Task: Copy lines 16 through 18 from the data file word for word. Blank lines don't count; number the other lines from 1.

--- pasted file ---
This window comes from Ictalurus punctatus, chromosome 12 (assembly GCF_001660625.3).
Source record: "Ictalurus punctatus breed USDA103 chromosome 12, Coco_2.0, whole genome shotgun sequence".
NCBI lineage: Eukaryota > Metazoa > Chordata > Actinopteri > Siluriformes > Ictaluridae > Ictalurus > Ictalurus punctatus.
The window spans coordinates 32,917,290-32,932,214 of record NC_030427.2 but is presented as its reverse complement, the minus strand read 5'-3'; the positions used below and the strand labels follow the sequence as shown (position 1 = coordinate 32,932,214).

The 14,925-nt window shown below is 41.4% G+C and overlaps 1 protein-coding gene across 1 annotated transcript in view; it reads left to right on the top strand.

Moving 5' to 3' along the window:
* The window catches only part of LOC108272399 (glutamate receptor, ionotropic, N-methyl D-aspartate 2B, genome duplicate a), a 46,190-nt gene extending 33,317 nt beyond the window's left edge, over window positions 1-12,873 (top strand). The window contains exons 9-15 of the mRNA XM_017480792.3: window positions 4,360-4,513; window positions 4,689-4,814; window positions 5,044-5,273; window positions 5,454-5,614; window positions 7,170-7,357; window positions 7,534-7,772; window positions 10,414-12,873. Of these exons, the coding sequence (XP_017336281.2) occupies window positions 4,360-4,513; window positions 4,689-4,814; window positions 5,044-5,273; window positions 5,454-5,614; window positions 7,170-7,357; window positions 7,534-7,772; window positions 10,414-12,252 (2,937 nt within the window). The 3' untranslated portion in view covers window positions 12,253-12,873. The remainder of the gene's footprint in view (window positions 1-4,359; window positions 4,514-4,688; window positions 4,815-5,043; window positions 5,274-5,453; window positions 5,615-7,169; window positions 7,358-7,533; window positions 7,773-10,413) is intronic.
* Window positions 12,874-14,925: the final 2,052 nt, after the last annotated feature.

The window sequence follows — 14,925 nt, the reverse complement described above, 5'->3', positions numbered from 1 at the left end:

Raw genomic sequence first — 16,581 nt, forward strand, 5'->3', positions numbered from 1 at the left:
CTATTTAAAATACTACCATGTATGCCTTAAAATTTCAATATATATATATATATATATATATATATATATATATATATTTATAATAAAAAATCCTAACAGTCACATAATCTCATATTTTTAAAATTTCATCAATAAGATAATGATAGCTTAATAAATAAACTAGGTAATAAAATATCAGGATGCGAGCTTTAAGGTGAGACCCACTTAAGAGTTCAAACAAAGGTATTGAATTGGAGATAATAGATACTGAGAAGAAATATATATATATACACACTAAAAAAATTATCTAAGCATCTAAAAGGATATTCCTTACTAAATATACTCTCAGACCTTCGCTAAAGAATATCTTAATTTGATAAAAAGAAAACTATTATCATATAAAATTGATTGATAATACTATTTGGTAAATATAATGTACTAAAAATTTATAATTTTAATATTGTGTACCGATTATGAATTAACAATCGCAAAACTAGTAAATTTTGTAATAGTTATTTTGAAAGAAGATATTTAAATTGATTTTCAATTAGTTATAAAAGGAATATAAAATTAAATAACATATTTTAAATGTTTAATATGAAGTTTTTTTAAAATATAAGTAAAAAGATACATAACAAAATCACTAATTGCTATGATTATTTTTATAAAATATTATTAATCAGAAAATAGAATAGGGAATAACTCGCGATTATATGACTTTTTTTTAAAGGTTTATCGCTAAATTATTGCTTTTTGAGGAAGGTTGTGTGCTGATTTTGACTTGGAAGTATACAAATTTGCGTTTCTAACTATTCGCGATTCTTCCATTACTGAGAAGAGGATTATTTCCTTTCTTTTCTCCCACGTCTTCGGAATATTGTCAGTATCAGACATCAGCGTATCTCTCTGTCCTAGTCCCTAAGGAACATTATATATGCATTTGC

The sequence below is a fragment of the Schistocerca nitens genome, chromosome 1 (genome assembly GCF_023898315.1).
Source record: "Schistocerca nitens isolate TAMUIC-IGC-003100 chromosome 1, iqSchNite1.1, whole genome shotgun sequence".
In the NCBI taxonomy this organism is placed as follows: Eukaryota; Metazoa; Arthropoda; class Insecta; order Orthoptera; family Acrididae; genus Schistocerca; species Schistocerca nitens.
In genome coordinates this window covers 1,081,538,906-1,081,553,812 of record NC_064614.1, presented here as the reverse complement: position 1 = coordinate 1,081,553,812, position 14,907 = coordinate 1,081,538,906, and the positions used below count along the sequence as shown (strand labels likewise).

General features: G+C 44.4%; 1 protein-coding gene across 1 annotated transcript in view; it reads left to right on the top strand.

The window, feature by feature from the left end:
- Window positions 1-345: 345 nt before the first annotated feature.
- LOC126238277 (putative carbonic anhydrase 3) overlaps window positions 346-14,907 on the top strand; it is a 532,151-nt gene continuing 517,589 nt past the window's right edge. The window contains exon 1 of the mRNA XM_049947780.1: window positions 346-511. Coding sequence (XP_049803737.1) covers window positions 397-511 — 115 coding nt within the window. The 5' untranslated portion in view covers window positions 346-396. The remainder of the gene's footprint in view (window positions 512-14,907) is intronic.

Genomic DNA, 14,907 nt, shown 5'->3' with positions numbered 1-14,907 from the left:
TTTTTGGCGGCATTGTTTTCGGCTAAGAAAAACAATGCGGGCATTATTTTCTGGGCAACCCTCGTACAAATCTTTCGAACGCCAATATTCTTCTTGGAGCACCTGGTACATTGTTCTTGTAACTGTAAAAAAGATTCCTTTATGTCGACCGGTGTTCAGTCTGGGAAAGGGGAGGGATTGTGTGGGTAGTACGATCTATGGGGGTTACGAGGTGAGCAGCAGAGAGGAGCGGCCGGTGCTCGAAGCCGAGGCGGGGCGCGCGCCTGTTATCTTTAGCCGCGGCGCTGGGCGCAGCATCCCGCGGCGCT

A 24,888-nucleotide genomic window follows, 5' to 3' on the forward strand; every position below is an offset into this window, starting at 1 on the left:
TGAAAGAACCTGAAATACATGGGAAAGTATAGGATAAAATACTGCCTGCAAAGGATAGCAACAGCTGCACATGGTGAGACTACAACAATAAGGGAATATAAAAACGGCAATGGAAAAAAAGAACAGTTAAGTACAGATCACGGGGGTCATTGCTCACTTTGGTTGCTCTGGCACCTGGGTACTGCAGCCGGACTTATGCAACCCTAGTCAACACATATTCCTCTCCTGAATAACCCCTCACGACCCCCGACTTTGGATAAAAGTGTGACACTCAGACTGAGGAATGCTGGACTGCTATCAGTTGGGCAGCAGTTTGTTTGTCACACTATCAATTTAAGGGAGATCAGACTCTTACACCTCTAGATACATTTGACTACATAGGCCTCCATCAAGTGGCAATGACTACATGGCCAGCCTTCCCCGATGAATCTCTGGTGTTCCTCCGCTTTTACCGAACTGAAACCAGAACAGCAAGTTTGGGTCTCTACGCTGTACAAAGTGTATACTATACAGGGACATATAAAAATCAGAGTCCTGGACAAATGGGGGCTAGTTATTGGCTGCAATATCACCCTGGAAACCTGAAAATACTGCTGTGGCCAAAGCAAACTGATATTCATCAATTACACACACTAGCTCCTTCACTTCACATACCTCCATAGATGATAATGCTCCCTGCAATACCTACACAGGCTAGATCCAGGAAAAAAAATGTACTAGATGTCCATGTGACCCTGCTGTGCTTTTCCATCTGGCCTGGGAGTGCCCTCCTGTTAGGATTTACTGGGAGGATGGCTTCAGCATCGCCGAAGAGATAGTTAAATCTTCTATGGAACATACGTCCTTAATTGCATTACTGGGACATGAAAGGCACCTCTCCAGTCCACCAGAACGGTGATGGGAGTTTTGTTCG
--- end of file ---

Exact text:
General features: G+C 44.4%; 1 protein-coding gene across 1 annotated transcript in view; it reads left to right on the top strand.

The window, feature by feature from the left end:
- Window positions 1-345: 345 nt before the first annotated feature.